FBI agent gives parents, teachers, community tips on internet safety for children | Carlisle

Special Agent Dan Johns has seen it all.

After 15 years in the FBI, 10 of them dedicated to working with crimes against children, Johns has no shortage of horror stories related to child victimization, many of which occurred on the internet.

Johns gave a public presentation about keeping children safe on the internet Thursday night at Saint Patrick Church in Carlisle. His topics included social media, internet predators, gaming and sextortion. He shared his own workplace encounters with victimization, tactics predators use and rules parents can enforce to keep their children safer on the internet.

“Developing a culture of safety on the internet is kind of paramount because there are people out there who are targeting these children,” Johns said.

He said the FBI has seen a spike in NCMEC Cybertips (used to report the online exploitation of children) in recent years and attributes a portion of that spike to the COVID-19 pandemic with the “vast majority” of victimization occurring on phones.

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“Our goal is to tell our kids that there are people out there that do this,” Johns said. “This happens, this exists, and we have to know it happens.”

Johns said offenders are very good at what they do, and shared a quote on the board that he heard from a man who had spent a lifetime targeting children on the internet. The quote read, “Given enough time, I will get any kid to send me nudes.”

Tactics

He said predators look for a quick in with children and a quick breakdown. One way they do this is by utilizing multiple personas online. Johns said they may first appear as an overtly creepy old man just to see if the child will communicate with them. If the child does, that child might continue talking to less creepy personas.

More sophisticated offenders will create loop videos to make it appear as though the child is communicating with another child, Johns said. Some will even memorize the video timing and script.

He said predators will also side with children against the child’s parents, isolating them. They’ll also use one victim to victimize another, and often invoke shame in the children to keep them from speaking up.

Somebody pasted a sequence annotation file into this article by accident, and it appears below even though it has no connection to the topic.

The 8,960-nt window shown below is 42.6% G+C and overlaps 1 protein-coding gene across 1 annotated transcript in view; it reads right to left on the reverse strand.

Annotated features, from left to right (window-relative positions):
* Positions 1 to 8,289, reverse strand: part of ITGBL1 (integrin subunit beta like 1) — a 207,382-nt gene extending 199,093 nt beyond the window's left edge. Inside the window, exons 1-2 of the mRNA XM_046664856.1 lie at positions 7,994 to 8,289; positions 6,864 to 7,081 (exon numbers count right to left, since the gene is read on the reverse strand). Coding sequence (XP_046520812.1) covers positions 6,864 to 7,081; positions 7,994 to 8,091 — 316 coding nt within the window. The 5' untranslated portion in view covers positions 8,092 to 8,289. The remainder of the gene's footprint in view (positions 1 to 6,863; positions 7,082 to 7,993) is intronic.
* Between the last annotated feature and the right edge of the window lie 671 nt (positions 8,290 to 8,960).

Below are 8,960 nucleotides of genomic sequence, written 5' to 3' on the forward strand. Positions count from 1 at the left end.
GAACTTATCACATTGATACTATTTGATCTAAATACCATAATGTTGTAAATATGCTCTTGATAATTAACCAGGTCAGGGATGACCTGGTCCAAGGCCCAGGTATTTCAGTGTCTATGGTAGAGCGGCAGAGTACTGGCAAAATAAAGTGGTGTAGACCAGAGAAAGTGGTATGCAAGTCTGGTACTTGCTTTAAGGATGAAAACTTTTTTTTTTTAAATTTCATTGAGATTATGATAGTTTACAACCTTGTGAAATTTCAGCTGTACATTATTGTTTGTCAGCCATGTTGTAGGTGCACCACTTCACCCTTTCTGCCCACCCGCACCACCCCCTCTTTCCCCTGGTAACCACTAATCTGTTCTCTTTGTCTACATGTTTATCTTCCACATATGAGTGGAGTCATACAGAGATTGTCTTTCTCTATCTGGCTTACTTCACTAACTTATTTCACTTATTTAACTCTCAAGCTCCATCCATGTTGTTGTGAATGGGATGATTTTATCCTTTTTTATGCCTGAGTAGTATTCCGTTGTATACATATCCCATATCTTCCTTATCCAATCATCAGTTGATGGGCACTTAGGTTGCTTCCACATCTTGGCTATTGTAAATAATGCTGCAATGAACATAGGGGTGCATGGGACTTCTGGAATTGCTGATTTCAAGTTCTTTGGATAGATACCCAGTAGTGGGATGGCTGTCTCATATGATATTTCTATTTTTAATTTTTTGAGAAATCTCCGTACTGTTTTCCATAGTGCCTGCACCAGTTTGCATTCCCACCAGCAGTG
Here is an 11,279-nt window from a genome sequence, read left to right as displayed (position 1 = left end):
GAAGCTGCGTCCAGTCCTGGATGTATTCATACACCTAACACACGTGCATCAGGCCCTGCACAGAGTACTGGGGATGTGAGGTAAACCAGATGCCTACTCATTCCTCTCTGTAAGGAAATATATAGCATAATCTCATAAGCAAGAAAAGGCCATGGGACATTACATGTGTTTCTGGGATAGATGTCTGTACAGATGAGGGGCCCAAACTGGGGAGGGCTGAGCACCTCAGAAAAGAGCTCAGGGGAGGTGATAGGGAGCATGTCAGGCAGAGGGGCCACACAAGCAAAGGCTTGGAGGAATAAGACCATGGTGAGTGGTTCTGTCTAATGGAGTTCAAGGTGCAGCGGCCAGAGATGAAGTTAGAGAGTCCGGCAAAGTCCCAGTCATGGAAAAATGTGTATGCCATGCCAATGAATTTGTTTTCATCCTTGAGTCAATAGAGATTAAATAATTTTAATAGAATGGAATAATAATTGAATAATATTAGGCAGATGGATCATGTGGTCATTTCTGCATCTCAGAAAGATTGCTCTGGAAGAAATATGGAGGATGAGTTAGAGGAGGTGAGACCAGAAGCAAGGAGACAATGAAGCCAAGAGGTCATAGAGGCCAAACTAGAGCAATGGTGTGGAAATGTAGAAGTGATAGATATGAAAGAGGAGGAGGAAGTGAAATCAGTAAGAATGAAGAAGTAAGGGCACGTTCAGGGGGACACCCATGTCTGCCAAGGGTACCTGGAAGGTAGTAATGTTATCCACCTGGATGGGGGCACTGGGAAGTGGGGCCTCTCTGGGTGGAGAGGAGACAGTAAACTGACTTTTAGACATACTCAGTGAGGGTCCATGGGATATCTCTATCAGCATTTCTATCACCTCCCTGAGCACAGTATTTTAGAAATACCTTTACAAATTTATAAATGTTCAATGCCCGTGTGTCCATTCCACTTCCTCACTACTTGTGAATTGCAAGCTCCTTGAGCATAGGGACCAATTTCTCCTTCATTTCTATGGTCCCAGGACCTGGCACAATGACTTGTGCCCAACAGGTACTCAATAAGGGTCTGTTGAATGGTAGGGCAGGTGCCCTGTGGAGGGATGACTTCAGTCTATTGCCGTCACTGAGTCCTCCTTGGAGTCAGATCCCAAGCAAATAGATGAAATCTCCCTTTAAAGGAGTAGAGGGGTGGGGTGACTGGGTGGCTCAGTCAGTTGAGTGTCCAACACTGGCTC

Johns said he’s seen all these approaches and more through his time undercover.

“These individuals absolutely would have broken me down … because their tactics are so effective,” he said.

Safety measures

Johns then turned his attention to what parents can do with these understandings.

“Our goal as parents is to harden our children to be a slightly harder target,” he said.

Predators will draw children from mainstream communication sites with safety measures to less popular sites with less security. They want the child to stick around on the online platform that the offender brought them to, Johns said, and if parents can get their children to leave, predators will often not pursue the child and instead search for another “easy target.”

Johns outlined several rules that he recommended parents enforce for the safety of their children on the internet.

He recommended that parents don’t allow their children to use apps they don’t understand, as these are likely newer apps with less safety measures. He also said parents could allow their child to select and utilize just one social media app that they, the parent, could monitor and limit.

“The more time they spend on [social media] the more likely they are to be victimized,” John’s said.

He also said that online friends should be people the child knows in person (and not just virtually) and that children shouldn’t ever leave one site to talk with somebody on another.

“If someone is trying to get you to another platform, there’s usually a reason for that. … It’s definitely not going to benefit the child,” he said.

Another consideration for parents would be the prohibition of phone in bedrooms and bathrooms, as Johns said that’s where victimization mostly occurs. He said predators often don’t care if the parents are home while speaking with the child.

Johns said perhaps one of the most important things to instill in children is kindness.

“We want our kids to model kindness and how do they model kindness? From us,” he said. “If kids were kinder to each other there would be less vulnerable victims present.”

“The less vulnerable kids are, the less victims we have,” Johns said.

Maddie Seiler is a news reporter for The Sentinel and cumberlink.com covering Carlisle and Newville. You can contact her at mseiler@cumberlink.com and follow her on Twitter at: @SeilerMadalyn

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